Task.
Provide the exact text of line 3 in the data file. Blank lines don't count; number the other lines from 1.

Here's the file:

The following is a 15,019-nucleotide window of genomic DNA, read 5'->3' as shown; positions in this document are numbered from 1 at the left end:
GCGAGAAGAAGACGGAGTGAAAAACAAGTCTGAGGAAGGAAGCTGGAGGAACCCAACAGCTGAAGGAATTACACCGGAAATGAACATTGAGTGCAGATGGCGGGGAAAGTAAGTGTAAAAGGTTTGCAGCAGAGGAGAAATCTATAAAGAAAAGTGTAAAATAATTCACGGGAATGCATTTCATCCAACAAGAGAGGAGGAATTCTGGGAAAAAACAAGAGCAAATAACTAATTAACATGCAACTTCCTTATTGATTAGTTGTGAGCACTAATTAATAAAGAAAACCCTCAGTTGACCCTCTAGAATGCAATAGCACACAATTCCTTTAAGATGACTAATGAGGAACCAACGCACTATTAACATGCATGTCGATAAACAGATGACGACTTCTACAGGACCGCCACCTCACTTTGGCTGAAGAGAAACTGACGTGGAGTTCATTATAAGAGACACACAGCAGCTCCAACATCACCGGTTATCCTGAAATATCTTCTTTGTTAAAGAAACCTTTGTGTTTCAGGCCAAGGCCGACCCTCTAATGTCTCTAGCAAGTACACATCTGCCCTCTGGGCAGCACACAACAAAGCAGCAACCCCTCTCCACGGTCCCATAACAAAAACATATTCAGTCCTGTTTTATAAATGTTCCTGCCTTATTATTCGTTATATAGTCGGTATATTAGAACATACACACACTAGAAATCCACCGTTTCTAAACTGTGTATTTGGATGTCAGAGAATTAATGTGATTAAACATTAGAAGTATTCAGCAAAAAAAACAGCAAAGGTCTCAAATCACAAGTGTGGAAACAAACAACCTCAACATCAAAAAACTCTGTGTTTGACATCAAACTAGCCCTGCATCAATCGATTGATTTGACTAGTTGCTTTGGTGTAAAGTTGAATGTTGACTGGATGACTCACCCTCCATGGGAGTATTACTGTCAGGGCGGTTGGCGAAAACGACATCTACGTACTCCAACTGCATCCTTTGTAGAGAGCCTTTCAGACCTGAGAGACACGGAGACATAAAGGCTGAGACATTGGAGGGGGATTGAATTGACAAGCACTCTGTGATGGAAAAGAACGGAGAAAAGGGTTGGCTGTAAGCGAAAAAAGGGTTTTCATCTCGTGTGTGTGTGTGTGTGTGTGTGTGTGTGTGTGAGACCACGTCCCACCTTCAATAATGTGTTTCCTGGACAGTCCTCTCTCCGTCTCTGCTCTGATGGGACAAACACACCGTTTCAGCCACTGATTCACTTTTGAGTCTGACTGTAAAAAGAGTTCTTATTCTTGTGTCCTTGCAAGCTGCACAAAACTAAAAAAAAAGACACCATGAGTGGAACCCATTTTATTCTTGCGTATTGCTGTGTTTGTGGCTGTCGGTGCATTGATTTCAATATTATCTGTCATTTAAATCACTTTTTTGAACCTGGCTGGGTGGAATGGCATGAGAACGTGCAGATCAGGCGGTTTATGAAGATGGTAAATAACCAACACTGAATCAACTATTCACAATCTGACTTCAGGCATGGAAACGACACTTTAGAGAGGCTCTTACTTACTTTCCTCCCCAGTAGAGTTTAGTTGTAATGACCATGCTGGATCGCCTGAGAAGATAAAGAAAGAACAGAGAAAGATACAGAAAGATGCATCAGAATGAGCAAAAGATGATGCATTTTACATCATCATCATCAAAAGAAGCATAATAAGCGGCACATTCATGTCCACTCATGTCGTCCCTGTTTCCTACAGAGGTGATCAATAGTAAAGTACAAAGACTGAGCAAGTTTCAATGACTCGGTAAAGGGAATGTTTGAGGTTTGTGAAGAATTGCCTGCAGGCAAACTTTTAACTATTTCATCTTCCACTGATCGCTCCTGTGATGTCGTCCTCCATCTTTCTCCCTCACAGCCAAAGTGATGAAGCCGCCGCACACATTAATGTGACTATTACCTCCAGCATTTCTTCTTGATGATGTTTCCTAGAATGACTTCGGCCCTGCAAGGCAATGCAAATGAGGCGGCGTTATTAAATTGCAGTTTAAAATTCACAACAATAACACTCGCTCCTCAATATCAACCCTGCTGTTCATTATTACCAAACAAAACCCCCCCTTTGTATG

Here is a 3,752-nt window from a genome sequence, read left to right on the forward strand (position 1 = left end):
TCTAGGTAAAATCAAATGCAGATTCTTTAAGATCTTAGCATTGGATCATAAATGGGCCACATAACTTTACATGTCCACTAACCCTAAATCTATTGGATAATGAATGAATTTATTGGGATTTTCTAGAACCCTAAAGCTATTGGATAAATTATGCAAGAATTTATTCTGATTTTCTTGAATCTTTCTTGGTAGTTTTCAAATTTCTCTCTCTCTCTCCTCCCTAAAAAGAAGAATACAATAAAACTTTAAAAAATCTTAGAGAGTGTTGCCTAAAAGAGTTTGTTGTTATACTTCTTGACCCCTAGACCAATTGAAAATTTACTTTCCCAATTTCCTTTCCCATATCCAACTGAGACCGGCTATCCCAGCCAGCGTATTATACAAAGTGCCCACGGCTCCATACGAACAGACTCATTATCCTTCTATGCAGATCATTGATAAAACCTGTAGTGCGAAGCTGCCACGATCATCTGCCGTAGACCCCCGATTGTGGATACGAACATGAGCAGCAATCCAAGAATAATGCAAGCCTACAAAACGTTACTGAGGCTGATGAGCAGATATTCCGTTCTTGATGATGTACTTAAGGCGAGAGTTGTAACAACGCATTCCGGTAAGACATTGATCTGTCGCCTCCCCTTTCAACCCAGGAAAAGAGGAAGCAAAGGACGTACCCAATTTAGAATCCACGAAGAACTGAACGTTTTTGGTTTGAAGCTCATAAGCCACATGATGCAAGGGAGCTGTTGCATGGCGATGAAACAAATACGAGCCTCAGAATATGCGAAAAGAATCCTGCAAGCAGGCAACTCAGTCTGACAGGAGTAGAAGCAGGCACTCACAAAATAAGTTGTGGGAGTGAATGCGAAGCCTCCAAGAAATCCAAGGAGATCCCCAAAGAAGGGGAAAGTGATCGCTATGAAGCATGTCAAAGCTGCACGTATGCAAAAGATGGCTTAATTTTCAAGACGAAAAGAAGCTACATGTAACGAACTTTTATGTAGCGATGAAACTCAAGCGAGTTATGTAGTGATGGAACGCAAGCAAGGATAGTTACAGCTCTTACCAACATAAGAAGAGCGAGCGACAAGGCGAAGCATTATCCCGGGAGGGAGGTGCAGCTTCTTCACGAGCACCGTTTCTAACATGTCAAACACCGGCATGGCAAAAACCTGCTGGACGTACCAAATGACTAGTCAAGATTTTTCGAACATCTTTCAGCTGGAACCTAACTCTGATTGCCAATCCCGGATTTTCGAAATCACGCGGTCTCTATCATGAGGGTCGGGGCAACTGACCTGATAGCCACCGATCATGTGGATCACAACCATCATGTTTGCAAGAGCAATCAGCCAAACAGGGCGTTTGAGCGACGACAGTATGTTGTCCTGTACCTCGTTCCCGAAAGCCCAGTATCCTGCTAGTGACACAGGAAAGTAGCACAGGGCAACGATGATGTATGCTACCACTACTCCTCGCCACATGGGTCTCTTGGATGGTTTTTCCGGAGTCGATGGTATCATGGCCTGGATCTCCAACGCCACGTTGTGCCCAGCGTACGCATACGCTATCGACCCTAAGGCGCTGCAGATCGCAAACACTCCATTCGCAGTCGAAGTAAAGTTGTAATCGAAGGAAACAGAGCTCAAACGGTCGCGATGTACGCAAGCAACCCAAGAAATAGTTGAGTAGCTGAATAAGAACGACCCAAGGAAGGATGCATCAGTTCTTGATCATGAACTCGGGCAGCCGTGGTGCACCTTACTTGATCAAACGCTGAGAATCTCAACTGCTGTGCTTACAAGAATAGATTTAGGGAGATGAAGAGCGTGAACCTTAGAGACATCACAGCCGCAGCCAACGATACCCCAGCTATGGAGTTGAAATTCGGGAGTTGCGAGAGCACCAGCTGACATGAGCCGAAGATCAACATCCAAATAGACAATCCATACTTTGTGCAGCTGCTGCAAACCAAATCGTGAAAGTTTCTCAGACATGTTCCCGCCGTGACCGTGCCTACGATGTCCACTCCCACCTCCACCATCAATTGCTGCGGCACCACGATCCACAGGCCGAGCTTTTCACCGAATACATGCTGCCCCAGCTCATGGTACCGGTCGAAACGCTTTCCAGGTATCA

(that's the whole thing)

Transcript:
Here is a 3,752-nt window from a genome sequence, read left to right on the forward strand (position 1 = left end):